Submitted to: American Forage and Grassland Conference Proceedings
Publication Type: Proceedings
Publication Acceptance Date: 3/1/2001
Publication Date: N/A
Citation: Interpretive Summary: Heat stress when transporting calves showing symptoms of fescue toxicosis can result in high mortality. Removing calves from tall fescue pasture and placing them on diets devoid of endophyte-infested tall fescue could precondition calves for the feedlot and reduce the combined effects of heat stress during transporting and fescue toxicosis. An experiment was conducted with endophyte-infested tall fescue to impose fescue toxicosis for yearling steers that were with or without implantation with an anabolic agent. The steers were placed in pens in early summer and feeding treatments of either free-choice bermudagrass hay or concentrate feed plus free-choice bermudagrass hay were evaluated. Two symptoms of fescue toxicosis, high rectal temperature and low serum prolactin concentration, were within normal levels after 3 to 4 days of being removed from endophyte-infested tall fescue pastures. Rates of change in these symptoms were not affected by previous implanting or diet. Results of the experiment show that implanted and non-implanted stocker calves exhibiting symptoms of fescue toxicosis can be removed and placed on a diet devoid of endophyte-infested tall fescue to reduce mortality rates and economic losses when transporting these calves to the feedlot. This approach can potentially improve the mortality of fescue calves being transported to feedlot and reduce the risk of suffering heavy monetary losses.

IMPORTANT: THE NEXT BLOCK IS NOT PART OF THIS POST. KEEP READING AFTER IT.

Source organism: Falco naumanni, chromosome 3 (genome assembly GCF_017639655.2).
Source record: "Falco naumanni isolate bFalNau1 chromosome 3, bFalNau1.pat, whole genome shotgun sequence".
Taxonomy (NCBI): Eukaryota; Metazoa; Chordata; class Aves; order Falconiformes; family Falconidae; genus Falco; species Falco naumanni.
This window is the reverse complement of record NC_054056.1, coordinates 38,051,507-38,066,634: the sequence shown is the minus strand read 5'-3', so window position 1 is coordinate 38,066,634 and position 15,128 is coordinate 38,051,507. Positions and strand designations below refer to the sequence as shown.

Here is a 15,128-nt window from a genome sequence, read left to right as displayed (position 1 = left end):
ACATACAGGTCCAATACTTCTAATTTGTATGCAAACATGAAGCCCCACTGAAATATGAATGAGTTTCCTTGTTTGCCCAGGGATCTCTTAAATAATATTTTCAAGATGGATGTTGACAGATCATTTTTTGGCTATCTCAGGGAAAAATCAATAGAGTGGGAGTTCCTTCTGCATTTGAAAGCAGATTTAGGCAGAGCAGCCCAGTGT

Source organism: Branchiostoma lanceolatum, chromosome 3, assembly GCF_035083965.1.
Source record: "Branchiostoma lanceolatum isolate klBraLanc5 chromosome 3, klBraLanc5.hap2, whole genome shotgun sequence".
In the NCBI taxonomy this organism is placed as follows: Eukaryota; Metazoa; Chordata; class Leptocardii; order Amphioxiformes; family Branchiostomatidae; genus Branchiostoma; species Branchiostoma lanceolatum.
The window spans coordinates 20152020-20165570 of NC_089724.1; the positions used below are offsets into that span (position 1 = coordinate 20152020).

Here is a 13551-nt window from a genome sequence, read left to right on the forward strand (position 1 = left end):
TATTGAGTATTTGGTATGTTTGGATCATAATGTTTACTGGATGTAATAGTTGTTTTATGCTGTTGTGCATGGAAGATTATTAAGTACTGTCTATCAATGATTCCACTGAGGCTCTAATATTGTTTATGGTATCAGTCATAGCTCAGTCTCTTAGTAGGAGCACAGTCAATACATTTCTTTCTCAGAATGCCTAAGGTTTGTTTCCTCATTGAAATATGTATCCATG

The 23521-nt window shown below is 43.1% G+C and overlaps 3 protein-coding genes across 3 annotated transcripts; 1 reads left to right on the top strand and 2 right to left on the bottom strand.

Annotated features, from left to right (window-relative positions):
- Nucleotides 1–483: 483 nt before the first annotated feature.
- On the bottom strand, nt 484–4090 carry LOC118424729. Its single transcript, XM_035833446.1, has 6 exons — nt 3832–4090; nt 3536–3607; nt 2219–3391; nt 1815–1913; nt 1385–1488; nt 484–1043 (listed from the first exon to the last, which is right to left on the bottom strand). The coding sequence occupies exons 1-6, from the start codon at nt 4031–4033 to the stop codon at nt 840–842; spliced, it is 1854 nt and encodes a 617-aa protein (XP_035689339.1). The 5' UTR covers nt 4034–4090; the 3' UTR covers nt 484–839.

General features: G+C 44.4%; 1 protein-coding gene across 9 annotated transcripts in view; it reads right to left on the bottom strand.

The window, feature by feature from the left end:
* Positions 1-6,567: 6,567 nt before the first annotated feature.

Technical Abstract: Heat stress can be a major problem in transporting stocker calves with symptoms of fescue toxicosis. It is possible to precondition calves grazed on tall fescue for transport to the feedlot by removing them from tall fescue and offering diets that are devoid of endophyte-infested tall fescue. An experiment was conducted that used a pasture phase to condition yearling steers to grazing tall fescue and induce symptoms of toxicosis, and a pen phase followed that determined the effects of previous implanting and level of nutrition (hay only versus hay plus concentrate feed) on short changes in rectal temperature and serum prolactin. Changes in rectal temperature and serum prolactin during the pen phase were not influenced by either implanting or level of nutrition. Rectal temperature declined linearly and were below a normal temperature by 82 h. Serum prolactin gradually increased and stabilized by 82 h. Results indicated that neither concentrate feeding or estrogenic implantation influenced recovery from fescue toxicosis, whereas removing calves from fescue pastures and excluding tall fescue from the diet for 3 to 4 d may alleviate symptoms of toxicosis.